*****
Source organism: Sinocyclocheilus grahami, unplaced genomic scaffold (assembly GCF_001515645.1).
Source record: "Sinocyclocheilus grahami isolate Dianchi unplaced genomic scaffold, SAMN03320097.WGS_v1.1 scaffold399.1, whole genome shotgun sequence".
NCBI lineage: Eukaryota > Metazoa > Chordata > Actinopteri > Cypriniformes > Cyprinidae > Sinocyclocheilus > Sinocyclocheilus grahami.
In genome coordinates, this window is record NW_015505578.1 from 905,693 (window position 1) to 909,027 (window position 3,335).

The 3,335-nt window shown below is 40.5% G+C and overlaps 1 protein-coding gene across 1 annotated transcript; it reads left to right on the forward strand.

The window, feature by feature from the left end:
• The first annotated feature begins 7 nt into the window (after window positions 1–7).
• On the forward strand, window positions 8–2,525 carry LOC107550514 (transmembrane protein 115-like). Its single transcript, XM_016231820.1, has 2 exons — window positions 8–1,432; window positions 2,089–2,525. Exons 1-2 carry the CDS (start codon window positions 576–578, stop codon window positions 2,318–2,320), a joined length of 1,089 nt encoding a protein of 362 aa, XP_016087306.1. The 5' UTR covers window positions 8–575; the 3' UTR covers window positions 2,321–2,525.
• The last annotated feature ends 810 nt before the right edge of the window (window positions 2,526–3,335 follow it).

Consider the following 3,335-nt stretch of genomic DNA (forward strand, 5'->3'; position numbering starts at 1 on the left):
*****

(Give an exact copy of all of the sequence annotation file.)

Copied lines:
Source organism: Sinocyclocheilus grahami, unplaced genomic scaffold (assembly GCF_001515645.1).
Source record: "Sinocyclocheilus grahami isolate Dianchi unplaced genomic scaffold, SAMN03320097.WGS_v1.1 scaffold399.1, whole genome shotgun sequence".
NCBI lineage: Eukaryota > Metazoa > Chordata > Actinopteri > Cypriniformes > Cyprinidae > Sinocyclocheilus > Sinocyclocheilus grahami.
In genome coordinates, this window is record NW_015505578.1 from 905,693 (window position 1) to 909,027 (window position 3,335).

The 3,335-nt window shown below is 40.5% G+C and overlaps 1 protein-coding gene across 1 annotated transcript; it reads left to right on the forward strand.

The window, feature by feature from the left end:
• The first annotated feature begins 7 nt into the window (after window positions 1–7).
• On the forward strand, window positions 8–2,525 carry LOC107550514 (transmembrane protein 115-like). Its single transcript, XM_016231820.1, has 2 exons — window positions 8–1,432; window positions 2,089–2,525. Exons 1-2 carry the CDS (start codon window positions 576–578, stop codon window positions 2,318–2,320), a joined length of 1,089 nt encoding a protein of 362 aa, XP_016087306.1. The 5' UTR covers window positions 8–575; the 3' UTR covers window positions 2,321–2,525.
• The last annotated feature ends 810 nt before the right edge of the window (window positions 2,526–3,335 follow it).

Consider the following 3,335-nt stretch of genomic DNA (forward strand, 5'->3'; position numbering starts at 1 on the left):